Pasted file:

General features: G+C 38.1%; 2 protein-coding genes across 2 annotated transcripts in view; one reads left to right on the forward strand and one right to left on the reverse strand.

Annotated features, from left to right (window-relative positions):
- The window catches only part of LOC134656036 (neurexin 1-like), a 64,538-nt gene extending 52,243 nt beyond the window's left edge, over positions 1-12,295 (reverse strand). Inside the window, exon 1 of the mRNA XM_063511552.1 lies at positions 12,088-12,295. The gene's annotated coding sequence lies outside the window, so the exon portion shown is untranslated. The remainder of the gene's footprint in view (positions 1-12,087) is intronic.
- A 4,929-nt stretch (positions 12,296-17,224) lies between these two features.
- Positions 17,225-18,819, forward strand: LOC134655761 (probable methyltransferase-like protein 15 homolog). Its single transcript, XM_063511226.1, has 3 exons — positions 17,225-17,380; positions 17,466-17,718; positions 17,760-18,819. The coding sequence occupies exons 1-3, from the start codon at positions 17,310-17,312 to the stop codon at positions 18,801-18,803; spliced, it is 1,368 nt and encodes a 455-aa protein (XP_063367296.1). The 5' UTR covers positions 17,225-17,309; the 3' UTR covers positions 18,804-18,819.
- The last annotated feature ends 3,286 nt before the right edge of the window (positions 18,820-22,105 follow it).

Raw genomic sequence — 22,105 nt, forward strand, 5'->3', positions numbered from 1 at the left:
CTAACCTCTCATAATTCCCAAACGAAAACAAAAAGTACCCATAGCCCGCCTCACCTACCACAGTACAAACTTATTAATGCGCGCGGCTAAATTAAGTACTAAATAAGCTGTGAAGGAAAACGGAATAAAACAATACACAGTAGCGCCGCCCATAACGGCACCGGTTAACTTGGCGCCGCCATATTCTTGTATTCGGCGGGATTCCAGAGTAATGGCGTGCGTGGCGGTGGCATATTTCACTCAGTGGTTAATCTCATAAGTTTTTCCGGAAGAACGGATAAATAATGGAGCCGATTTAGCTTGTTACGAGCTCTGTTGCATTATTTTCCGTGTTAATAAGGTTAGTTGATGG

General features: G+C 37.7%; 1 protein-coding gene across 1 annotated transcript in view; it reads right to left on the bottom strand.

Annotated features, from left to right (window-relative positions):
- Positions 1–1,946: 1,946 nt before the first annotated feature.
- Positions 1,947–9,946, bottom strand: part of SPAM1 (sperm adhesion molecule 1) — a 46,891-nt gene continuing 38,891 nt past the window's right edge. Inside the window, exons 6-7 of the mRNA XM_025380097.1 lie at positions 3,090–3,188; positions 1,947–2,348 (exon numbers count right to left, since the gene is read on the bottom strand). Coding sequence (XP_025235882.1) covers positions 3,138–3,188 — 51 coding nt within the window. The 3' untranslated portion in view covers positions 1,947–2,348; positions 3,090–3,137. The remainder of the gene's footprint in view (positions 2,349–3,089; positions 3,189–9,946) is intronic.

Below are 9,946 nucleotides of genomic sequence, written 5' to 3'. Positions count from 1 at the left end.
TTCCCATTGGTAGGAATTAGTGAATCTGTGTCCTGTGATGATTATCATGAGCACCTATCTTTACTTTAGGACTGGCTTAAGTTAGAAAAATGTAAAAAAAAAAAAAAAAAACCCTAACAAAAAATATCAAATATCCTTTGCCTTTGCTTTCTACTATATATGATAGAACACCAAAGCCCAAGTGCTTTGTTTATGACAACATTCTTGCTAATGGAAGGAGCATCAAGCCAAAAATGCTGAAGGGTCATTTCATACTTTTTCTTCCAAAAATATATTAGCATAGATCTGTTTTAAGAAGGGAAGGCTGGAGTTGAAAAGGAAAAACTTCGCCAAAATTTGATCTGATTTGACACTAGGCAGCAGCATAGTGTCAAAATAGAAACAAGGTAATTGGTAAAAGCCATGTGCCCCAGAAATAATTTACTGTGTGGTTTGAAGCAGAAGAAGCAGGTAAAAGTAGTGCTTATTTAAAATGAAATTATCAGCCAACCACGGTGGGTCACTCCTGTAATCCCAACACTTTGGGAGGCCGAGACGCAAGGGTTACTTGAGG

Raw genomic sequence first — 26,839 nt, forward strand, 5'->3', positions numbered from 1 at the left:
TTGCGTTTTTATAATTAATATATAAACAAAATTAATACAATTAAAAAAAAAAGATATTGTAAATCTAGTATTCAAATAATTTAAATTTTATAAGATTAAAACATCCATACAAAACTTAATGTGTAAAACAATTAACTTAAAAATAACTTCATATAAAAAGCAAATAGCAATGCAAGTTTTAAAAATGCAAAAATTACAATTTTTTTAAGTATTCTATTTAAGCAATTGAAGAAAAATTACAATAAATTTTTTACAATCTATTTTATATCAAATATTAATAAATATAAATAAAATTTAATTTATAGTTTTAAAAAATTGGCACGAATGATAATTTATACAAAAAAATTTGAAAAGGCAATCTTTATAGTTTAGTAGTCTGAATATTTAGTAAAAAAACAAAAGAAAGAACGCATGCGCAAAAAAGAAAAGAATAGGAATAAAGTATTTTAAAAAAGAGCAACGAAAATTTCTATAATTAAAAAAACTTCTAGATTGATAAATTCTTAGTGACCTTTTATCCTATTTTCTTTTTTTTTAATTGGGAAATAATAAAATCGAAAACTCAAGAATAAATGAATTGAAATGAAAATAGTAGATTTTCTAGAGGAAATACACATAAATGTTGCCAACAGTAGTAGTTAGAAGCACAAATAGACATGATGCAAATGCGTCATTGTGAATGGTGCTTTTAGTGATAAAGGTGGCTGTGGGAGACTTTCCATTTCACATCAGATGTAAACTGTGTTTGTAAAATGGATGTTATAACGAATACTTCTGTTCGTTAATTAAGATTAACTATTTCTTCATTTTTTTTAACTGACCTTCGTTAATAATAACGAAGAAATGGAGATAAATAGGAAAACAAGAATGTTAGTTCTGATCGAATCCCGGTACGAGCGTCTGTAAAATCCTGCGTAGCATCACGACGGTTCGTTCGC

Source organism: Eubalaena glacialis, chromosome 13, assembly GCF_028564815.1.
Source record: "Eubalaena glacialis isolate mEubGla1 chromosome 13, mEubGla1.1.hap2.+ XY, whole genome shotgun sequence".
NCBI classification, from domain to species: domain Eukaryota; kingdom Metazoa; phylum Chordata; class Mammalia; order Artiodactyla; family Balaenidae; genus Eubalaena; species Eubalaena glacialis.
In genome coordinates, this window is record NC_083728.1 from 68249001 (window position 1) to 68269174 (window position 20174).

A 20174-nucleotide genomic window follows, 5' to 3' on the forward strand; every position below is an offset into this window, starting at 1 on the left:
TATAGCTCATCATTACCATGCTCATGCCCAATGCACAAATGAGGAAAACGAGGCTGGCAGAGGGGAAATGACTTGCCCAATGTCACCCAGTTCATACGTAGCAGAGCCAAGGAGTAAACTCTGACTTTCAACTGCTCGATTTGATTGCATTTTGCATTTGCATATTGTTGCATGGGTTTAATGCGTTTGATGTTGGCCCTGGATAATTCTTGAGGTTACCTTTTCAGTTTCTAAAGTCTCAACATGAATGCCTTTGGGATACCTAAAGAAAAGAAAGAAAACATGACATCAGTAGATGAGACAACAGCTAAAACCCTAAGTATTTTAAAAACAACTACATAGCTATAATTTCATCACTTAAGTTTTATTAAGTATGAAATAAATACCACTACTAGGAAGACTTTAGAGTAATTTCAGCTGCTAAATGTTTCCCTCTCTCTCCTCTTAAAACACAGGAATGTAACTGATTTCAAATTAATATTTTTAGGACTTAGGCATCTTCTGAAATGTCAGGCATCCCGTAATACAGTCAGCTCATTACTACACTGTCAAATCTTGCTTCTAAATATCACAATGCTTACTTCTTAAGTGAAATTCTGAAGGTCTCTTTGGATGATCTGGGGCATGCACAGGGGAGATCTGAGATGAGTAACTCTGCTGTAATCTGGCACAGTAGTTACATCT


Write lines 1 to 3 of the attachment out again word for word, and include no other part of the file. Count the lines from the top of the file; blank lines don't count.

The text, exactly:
General features: G+C 38.1%; 2 protein-coding genes across 2 annotated transcripts in view; one reads left to right on the forward strand and one right to left on the reverse strand.

Annotated features, from left to right (window-relative positions):
- The window catches only part of LOC134656036 (neurexin 1-like), a 64,538-nt gene extending 52,243 nt beyond the window's left edge, over positions 1-12,295 (reverse strand). Inside the window, exon 1 of the mRNA XM_063511552.1 lies at positions 12,088-12,295. The gene's annotated coding sequence lies outside the window, so the exon portion shown is untranslated. The remainder of the gene's footprint in view (positions 1-12,087) is intronic.